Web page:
Teaching is a field where we are constantly having to make split-second decisions. We ‘suss out’ our students intuitively in a matter of micro-seconds – and they ‘suss out’ their teachers! Any training that might improve the accuracy of this would be welcome. In the broader educational context, as Gladwell claims, ‘we have perhaps come to confuse information with understanding’. Statistics and elaborate data collection may be less reliable than we thought. This would suggest the need to reinstate reliance on intuition and teacher ‘expert knowledge’. But Kahneman’s conclusions suggest we also need to be circumspect!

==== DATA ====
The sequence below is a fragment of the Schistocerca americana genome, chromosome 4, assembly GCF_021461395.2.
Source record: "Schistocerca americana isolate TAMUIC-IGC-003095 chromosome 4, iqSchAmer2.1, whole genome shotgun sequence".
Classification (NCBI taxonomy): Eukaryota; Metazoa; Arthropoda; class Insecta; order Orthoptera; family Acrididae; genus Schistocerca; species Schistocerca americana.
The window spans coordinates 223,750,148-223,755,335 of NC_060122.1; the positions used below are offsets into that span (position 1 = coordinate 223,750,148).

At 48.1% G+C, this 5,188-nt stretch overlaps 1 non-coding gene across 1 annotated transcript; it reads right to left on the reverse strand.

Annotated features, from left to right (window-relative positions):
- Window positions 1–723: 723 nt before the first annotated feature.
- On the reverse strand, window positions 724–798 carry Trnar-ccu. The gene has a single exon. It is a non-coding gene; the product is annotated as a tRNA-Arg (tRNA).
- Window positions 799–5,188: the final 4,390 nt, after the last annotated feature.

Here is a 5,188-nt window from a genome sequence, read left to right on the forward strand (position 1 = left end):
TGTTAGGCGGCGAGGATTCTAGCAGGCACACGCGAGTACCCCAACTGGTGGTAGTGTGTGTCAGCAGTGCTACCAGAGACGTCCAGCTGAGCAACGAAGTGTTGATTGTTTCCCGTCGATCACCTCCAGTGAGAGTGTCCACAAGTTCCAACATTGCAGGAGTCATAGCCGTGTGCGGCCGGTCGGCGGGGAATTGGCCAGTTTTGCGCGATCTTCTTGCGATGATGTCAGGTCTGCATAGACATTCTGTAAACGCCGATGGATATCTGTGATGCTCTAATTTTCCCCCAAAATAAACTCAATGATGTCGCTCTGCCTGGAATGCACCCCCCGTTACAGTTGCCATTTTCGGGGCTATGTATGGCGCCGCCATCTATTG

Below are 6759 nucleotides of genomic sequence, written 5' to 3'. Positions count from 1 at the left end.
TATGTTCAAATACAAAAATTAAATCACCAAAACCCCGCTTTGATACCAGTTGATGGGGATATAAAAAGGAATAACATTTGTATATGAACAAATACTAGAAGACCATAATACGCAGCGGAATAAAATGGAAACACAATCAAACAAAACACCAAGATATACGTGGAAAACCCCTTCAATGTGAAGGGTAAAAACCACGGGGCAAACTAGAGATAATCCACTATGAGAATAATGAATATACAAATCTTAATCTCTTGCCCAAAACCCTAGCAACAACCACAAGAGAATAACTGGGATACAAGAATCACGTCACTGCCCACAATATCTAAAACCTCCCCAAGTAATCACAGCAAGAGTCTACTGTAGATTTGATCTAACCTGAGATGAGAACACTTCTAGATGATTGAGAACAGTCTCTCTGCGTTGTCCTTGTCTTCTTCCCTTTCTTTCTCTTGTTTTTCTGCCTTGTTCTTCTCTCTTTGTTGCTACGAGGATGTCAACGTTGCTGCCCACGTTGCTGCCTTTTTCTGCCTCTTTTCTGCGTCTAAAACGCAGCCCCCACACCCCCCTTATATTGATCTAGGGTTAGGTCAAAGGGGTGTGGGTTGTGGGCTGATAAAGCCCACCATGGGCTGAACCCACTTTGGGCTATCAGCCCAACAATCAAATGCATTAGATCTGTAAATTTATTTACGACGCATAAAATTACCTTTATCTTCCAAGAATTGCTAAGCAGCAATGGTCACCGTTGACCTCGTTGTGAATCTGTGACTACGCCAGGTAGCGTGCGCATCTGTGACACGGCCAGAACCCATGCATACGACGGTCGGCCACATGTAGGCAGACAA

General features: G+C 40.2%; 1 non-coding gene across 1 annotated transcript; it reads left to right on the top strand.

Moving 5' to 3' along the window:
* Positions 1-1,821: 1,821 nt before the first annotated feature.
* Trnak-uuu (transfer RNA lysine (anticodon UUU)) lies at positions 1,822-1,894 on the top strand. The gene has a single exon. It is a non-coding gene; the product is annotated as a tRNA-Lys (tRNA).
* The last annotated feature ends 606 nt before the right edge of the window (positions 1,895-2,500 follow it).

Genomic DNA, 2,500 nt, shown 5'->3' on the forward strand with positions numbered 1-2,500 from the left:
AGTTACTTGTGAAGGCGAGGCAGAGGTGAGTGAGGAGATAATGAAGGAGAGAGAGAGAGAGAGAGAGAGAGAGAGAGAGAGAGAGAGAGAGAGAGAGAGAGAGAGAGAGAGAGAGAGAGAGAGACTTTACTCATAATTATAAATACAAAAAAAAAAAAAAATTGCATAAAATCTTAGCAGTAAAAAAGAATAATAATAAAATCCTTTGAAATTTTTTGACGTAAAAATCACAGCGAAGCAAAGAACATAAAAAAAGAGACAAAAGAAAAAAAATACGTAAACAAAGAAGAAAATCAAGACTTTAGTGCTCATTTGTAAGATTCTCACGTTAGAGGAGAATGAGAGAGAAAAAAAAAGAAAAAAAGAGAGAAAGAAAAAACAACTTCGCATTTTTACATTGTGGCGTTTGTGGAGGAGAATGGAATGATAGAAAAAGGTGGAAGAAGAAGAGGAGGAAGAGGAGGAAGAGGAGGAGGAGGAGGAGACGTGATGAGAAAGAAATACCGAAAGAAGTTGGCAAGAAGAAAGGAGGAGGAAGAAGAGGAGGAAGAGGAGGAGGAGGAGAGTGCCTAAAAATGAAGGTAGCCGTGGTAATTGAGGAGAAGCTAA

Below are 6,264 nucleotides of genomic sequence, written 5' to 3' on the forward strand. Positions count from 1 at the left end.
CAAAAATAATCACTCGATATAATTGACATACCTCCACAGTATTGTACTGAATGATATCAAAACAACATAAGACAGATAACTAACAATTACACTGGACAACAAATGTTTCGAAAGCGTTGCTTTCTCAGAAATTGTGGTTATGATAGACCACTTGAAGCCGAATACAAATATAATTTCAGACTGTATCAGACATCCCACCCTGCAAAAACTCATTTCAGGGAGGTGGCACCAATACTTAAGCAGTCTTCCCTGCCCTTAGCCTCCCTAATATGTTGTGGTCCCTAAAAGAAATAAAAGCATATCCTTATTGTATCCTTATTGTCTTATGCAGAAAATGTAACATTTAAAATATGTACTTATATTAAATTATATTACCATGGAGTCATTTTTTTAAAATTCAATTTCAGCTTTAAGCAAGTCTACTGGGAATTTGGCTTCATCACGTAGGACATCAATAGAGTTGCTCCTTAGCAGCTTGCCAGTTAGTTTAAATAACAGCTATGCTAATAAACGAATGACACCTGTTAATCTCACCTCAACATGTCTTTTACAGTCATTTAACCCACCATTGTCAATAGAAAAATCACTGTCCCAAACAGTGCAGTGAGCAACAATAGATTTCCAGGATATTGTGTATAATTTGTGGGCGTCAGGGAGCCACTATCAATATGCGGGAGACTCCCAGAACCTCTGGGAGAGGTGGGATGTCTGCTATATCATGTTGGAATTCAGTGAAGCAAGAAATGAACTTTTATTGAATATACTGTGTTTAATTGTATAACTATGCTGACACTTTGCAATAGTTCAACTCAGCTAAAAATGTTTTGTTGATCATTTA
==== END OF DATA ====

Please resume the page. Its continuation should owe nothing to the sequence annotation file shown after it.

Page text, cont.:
Further reading
Claxton, G Hare Brain, Tortoise Mind: Why Intelligence Increases When You Think Less Fourth Estate 1998 
Claxton, G The Wayward Mind: An Intimate History of the Unconscious Abacus 2006
Gladwell, M Blink: The Power of Thinking Without Thinking Penguin 2006 Kahneman, D Thinking, Fast and Slow Penguin 2012 
Schon, D The Reflective Practitioner Basic Books 1983

Alan Maley has worked in the area of ELT for over 40 years in Yugoslavia, Ghana, Italy, France, China, India, the UK, Singapore and Thailand. Since 2003 he has been a freelance writer and consultant. He has published over 30 books and numerous articles, and was, until recently, Series Editor of the Oxford Resource Books for Teachers.